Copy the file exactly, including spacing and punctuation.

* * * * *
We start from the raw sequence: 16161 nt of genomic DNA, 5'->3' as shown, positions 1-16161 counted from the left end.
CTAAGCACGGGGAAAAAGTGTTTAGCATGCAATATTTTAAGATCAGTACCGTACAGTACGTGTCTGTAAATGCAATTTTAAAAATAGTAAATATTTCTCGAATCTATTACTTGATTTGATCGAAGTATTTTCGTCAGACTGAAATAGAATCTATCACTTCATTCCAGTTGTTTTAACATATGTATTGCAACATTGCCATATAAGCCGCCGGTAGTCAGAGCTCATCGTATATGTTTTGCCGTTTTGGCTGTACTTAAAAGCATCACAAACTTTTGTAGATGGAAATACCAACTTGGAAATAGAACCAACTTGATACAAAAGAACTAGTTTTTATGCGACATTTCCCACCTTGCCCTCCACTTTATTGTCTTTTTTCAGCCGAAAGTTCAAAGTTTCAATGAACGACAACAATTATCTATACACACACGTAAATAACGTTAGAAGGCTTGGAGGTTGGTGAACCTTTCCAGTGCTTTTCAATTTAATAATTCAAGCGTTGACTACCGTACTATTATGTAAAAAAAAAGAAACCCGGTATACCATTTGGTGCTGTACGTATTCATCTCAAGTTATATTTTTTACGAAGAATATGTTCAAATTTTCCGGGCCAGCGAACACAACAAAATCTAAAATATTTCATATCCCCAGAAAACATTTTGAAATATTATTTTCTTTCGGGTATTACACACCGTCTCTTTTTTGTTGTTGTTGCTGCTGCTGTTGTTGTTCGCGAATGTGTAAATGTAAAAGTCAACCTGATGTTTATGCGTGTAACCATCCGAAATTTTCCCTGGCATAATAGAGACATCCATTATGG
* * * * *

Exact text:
We start from the raw sequence: 16161 nt of genomic DNA, 5'->3' as shown, positions 1-16161 counted from the left end.
CTAAGCACGGGGAAAAAGTGTTTAGCATGCAATATTTTAAGATCAGTACCGTACAGTACGTGTCTGTAAATGCAATTTTAAAAATAGTAAATATTTCTCGAATCTATTACTTGATTTGATCGAAGTATTTTCGTCAGACTGAAATAGAATCTATCACTTCATTCCAGTTGTTTTAACATATGTATTGCAACATTGCCATATAAGCCGCCGGTAGTCAGAGCTCATCGTATATGTTTTGCCGTTTTGGCTGTACTTAAAAGCATCACAAACTTTTGTAGATGGAAATACCAACTTGGAAATAGAACCAACTTGATACAAAAGAACTAGTTTTTATGCGACATTTCCCACCTTGCCCTCCACTTTATTGTCTTTTTTCAGCCGAAAGTTCAAAGTTTCAATGAACGACAACAATTATCTATACACACACGTAAATAACGTTAGAAGGCTTGGAGGTTGGTGAACCTTTCCAGTGCTTTTCAATTTAATAATTCAAGCGTTGACTACCGTACTATTATGTAAAAAAAAAGAAACCCGGTATACCATTTGGTGCTGTACGTATTCATCTCAAGTTATATTTTTTACGAAGAATATGTTCAAATTTTCCGGGCCAGCGAACACAACAAAATCTAAAATATTTCATATCCCCAGAAAACATTTTGAAATATTATTTTCTTTCGGGTATTACACACCGTCTCTTTTTTGTTGTTGTTGCTGCTGCTGTTGTTGTTCGCGAATGTGTAAATGTAAAAGTCAACCTGATGTTTATGCGTGTAACCATCCGAAATTTTCCCTGGCATAATAGAGACATCCATTATGG